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BMC Geriatr. 2019 Jun 21;19(1):170. doi: 10.1186/s12877-019-1181-4.

Asymptomatic bacteriuria in older adults: the most fragile women are prone to long-term colonization.

Author information

1
Laboratory of Medical Microbiology, University of Antwerp, Universiteitsplein 1, building S, 2610 Wilrijk, Antwerp, Belgium.
2
Department of Family Medicine and Primary Health Care, Ghent University, Ghent, Belgium.
3
Operational Directorate Epidemiology & Public Health, Sciensano, Brussels, Belgium.
4
Department of Public Health and Primary Care, KU Leuven, Leuven, Belgium.
5
Interuniversity Institute for Biostatistics and Statistical Bioinformatics (I-BIOSTAT), Hasselt University, Hasselt, Belgium.
6
Laboratory of Medical Microbiology, University of Antwerp, Universiteitsplein 1, building S, 2610 Wilrijk, Antwerp, Belgium. pieter.moons@uza.be.

Abstract

BACKGROUND:

The diagnosis of urinary tract infections (UTIs) in institutionalized older adults is often based on vague symptoms and a positive culture. The high prevalence of asymptomatic bacteriuria (ABU), which cannot be easily discriminated from an acute infection in this population, is frequently neglected, leading to a vast over-prescription of antibiotics. This study aimed to identify subpopulations predisposed to transient or long-term ABU.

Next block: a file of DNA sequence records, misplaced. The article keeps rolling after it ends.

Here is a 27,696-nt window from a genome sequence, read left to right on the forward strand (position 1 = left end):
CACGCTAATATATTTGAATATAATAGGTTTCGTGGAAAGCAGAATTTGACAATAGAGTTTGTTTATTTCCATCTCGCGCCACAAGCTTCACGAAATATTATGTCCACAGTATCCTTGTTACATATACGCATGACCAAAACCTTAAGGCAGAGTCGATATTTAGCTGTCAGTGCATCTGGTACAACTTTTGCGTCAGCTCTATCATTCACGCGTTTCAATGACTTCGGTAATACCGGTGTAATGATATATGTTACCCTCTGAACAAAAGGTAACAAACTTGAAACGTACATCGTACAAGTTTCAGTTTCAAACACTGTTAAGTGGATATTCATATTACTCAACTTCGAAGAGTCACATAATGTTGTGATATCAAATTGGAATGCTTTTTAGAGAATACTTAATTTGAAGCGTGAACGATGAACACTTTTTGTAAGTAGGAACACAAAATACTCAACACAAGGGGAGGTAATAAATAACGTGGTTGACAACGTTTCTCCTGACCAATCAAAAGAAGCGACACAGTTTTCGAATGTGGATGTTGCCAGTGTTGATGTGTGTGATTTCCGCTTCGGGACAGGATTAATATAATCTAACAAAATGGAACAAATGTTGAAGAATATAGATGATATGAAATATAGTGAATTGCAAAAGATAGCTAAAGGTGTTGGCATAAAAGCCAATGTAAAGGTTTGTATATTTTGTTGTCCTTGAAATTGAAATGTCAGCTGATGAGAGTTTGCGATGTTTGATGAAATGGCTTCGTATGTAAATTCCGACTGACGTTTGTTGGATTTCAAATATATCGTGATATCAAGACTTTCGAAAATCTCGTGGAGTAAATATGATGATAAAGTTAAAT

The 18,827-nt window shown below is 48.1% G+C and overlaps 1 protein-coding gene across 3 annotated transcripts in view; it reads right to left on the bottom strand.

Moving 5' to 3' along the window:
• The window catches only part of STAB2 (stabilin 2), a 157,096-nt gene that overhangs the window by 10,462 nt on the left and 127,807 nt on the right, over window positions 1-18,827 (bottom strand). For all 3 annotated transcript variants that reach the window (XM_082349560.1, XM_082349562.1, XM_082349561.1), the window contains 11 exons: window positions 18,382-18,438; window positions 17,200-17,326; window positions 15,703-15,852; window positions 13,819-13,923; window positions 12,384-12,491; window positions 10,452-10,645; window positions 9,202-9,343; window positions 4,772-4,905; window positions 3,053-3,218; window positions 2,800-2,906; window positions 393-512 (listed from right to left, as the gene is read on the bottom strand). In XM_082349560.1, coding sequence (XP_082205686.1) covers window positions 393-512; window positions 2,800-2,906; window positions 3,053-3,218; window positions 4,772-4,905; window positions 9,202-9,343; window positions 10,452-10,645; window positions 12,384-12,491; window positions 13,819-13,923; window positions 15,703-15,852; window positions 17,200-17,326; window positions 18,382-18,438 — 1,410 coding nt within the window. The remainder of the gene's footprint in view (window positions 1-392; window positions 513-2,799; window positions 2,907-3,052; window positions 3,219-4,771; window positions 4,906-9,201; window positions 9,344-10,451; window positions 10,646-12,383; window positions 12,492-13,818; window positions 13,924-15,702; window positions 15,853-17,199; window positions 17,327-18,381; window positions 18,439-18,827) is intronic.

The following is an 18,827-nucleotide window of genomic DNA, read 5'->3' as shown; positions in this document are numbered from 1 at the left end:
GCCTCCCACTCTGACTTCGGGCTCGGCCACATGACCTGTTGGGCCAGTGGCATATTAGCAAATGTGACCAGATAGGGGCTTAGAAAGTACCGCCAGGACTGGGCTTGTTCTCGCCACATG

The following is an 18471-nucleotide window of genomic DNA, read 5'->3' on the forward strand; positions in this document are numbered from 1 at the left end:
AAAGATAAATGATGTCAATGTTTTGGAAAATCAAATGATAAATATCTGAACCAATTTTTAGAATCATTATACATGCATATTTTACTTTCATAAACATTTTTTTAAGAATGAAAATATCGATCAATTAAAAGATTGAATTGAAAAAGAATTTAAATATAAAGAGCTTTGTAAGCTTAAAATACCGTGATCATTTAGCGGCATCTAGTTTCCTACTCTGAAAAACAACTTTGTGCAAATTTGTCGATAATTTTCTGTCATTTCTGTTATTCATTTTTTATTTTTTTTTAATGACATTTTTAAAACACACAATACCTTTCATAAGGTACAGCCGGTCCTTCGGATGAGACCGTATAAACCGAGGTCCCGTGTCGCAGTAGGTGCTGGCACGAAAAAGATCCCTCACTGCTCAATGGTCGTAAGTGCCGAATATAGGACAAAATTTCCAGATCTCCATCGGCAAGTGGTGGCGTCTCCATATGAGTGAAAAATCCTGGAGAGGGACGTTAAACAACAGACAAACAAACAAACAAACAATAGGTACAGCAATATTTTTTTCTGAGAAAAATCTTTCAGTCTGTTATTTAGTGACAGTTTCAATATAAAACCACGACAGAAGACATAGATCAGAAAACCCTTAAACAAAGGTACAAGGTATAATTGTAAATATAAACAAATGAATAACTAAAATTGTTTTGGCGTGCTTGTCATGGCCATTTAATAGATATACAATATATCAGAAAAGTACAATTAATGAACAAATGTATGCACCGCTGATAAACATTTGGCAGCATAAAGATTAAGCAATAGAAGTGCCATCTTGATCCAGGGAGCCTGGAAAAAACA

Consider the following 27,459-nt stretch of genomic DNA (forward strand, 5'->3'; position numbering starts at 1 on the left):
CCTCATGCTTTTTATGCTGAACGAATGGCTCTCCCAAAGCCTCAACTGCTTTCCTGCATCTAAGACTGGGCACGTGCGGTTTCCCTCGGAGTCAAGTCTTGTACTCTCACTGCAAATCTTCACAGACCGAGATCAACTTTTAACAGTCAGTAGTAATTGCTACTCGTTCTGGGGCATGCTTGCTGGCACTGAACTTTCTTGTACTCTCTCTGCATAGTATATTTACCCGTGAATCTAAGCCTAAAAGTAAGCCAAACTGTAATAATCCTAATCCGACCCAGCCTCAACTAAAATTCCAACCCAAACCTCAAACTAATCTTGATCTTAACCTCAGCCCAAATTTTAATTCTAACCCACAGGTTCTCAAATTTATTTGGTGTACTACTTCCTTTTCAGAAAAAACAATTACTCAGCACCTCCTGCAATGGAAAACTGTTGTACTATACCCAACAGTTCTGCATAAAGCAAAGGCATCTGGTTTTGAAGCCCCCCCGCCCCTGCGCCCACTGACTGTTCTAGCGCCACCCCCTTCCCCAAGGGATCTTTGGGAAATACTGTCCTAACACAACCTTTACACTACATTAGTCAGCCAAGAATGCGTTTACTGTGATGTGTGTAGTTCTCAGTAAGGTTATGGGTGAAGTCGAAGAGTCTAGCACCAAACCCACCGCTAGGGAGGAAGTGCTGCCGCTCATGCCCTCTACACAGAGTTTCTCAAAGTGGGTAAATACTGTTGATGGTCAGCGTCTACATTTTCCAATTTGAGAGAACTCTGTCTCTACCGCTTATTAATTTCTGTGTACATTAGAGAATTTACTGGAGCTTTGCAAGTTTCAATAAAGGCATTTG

METHODS:

Residents in a long-term care facility were screened for ABU. Mid-stream urine samples were collected during two sampling rounds, separated by 10 weeks, each consisting of an initial and a confirmative follow-up sample.

RESULTS:

ABU occurred in approximately 40% of the participants and was mostly caused by Escherichia coli. Long-term ABU (> 3 months) was found in 30% of the subjects. The frailest women with urinary incontinence and dementia had drastically increased rates of ABU and especially long-term ABU. ABU was best predicted by a scale describing the functional independence of older adults.

CONCLUSIONS:

Institutionalized women with incontinence have ABU prevalence rates of about 80% and are often persistent carriers. Such prevalence rates should be considered in clinical decision making as they devalue the meaning of a positive urine culture as a criterion to diagnose UTIs. Diagnostic strategies are urgently needed to avoid antibiotic overuse and to identify patients at risk to develop upper UTI.

KEYWORDS:

Asymptomatic bacteriuria; Older adults; Urinary tract infection

PMID:
31226945
PMCID:
PMC6588879
DOI:
10.1186/s12877-019-1181-4
[Indexed for MEDLINE]
Free PMC Article

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